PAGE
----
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Mayfield, KY – Resident Found Dead with Rigor Mortis; Facility Violated Monitoring Orders

HERITAGE MANOR HEALTH CARE CENTER

Located: 401 INDIANA AVE, MAYFIELD, KY 42066

HERITAGE MANOR HEALTH CARE CENTER was cited in February of 2014 by the DEPARTMENT OF HEALTH AND HUMAN SERVICES CENTERS FOR MEDICARE & MEDICAID SERVICES for the following deficiencies relating to {Level of harm – Immediate jeopardy}.

The following highlighted quoted text is only a portion of the report/survey. The full report/survey can be found here.

WARNING: THE FOLLOWING CAN BE DISTURBING TO SOME READERS

Provide necessary care and services to maintain the highest well being of each resident

**NOTE- TERMS IN BRACKETS HAVE BEEN EDITED TO PROTECT CONFIDENTIALITY**

Based on interview, record review, and review of the facility’s Condition Change of a Resident policy, and the Hospital Office Follow-up Report, it was determined the facility failed to ensure each resident was provided the necessary care and services to attain or maintain the highest practicable physical, mental, and psychosocial well-being in accordance with the plan of care for one (1) of seven (7) sampled residents (Resident #1).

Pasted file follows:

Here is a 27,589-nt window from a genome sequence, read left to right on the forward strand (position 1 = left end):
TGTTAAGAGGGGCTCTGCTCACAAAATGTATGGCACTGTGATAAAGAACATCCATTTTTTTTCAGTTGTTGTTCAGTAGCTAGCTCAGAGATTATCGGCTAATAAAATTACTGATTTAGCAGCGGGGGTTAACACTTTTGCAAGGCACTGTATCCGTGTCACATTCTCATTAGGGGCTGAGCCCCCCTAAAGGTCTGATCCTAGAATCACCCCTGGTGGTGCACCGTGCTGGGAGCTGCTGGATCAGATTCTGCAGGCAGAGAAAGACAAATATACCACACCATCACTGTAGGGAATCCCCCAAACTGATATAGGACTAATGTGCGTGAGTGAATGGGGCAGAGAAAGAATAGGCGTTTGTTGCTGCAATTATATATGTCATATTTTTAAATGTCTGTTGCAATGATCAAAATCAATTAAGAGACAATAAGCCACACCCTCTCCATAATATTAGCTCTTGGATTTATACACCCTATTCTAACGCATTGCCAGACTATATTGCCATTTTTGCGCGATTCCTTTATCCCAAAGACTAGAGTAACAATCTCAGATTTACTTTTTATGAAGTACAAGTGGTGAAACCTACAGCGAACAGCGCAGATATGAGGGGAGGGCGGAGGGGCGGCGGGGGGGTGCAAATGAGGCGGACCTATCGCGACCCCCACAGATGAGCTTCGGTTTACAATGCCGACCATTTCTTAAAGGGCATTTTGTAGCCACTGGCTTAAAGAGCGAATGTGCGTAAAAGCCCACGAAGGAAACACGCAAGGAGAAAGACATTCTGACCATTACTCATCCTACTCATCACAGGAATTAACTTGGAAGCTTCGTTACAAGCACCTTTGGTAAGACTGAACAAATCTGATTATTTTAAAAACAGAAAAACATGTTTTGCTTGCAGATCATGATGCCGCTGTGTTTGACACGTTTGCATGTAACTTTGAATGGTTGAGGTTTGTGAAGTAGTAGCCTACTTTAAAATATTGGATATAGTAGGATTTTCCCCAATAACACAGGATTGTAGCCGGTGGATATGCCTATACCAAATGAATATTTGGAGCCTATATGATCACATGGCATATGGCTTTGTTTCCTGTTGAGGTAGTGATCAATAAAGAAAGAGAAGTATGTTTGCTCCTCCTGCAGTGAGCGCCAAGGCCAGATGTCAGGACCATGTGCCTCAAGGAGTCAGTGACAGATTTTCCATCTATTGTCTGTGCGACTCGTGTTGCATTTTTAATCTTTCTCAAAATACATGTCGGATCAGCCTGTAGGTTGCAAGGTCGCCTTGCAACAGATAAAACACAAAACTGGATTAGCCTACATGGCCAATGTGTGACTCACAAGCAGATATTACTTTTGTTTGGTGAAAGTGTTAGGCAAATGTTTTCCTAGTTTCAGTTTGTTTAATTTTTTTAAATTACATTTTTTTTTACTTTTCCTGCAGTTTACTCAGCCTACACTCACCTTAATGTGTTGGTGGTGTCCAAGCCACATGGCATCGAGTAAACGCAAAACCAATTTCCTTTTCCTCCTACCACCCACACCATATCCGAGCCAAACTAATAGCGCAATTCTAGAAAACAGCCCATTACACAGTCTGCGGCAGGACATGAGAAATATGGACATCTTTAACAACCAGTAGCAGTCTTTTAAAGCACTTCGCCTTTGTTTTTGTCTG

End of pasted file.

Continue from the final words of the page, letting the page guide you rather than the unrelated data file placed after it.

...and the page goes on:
Continuing: On [DATE] at 5:29 PM, the facility documented the resident’s temperature of 100.5 degrees F; however, there was no documented evidence of a resident assessment or administration of medication for the increased temperature at that time. In addition, there was no documented evidence the licensed staff had conducted ongoing assessments of Resident #1 for the remainder of that shift, until 11:00 PM; and on the next shift (,[DATE] AM on [DATE]). Resident #1 was found in bed deceased , on [DATE] at 8:00 AM, with signs of lividity, blood pooling in lowest parts of his/her body with darkening of the skin in the independent parts of the body, and rigor set in as illustrated by the fixed position of the resident’s extremities. (Refer to F282) The facility’s failure to ensure each resident received necessary care and services related to the failure to provide an on-going assessment of Resident #1 after a change in condition has caused or is likely to cause serious injury, harm, impairment, or death to a resident